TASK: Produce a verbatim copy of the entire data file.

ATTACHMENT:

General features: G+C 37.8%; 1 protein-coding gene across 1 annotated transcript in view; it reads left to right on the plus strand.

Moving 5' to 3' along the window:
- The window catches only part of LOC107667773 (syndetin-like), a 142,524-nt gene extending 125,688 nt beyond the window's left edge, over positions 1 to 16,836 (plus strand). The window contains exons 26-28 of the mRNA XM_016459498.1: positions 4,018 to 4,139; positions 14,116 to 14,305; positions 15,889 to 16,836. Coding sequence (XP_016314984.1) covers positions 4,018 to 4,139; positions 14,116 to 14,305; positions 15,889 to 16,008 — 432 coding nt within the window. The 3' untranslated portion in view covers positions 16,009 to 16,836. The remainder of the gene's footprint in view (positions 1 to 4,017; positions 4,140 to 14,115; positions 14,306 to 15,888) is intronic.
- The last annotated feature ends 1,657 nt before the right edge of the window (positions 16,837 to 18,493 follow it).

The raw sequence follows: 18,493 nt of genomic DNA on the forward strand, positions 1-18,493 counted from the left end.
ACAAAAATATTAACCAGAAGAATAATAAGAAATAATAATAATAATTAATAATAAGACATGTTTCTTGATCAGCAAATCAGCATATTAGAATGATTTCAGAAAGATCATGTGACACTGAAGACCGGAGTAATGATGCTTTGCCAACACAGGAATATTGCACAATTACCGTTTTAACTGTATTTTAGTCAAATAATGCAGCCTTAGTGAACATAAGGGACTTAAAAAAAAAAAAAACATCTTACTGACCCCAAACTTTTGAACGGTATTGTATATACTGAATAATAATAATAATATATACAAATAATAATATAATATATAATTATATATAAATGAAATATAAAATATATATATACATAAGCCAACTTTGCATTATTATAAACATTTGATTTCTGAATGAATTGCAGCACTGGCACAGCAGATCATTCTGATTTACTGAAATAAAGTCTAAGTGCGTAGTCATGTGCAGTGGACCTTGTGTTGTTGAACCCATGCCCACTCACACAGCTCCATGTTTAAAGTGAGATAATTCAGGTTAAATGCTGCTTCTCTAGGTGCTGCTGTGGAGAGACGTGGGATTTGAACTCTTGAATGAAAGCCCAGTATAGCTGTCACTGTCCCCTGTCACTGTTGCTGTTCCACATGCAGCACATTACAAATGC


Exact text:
General features: G+C 37.8%; 1 protein-coding gene across 1 annotated transcript in view; it reads left to right on the plus strand.

Moving 5' to 3' along the window:
- The window catches only part of LOC107667773 (syndetin-like), a 142,524-nt gene extending 125,688 nt beyond the window's left edge, over positions 1 to 16,836 (plus strand). The window contains exons 26-28 of the mRNA XM_016459498.1: positions 4,018 to 4,139; positions 14,116 to 14,305; positions 15,889 to 16,836. Coding sequence (XP_016314984.1) covers positions 4,018 to 4,139; positions 14,116 to 14,305; positions 15,889 to 16,008 — 432 coding nt within the window. The 3' untranslated portion in view covers positions 16,009 to 16,836. The remainder of the gene's footprint in view (positions 1 to 4,017; positions 4,140 to 14,115; positions 14,306 to 15,888) is intronic.
- The last annotated feature ends 1,657 nt before the right edge of the window (positions 16,837 to 18,493 follow it).

The raw sequence follows: 18,493 nt of genomic DNA on the forward strand, positions 1-18,493 counted from the left end.
ACAAAAATATTAACCAGAAGAATAATAAGAAATAATAATAATAATTAATAATAAGACATGTTTCTTGATCAGCAAATCAGCATATTAGAATGATTTCAGAAAGATCATGTGACACTGAAGACCGGAGTAATGATGCTTTGCCAACACAGGAATATTGCACAATTACCGTTTTAACTGTATTTTAGTCAAATAATGCAGCCTTAGTGAACATAAGGGACTTAAAAAAAAAAAAAACATCTTACTGACCCCAAACTTTTGAACGGTATTGTATATACTGAATAATAATAATAATATATACAAATAATAATATAATATATAATTATATATAAATGAAATATAAAATATATATATACATAAGCCAACTTTGCATTATTATAAACATTTGATTTCTGAATGAATTGCAGCACTGGCACAGCAGATCATTCTGATTTACTGAAATAAAGTCTAAGTGCGTAGTCATGTGCAGTGGACCTTGTGTTGTTGAACCCATGCCCACTCACACAGCTCCATGTTTAAAGTGAGATAATTCAGGTTAAATGCTGCTTCTCTAGGTGCTGCTGTGGAGAGACGTGGGATTTGAACTCTTGAATGAAAGCCCAGTATAGCTGTCACTGTCCCCTGTCACTGTTGCTGTTCCACATGCAGCACATTACAAATGC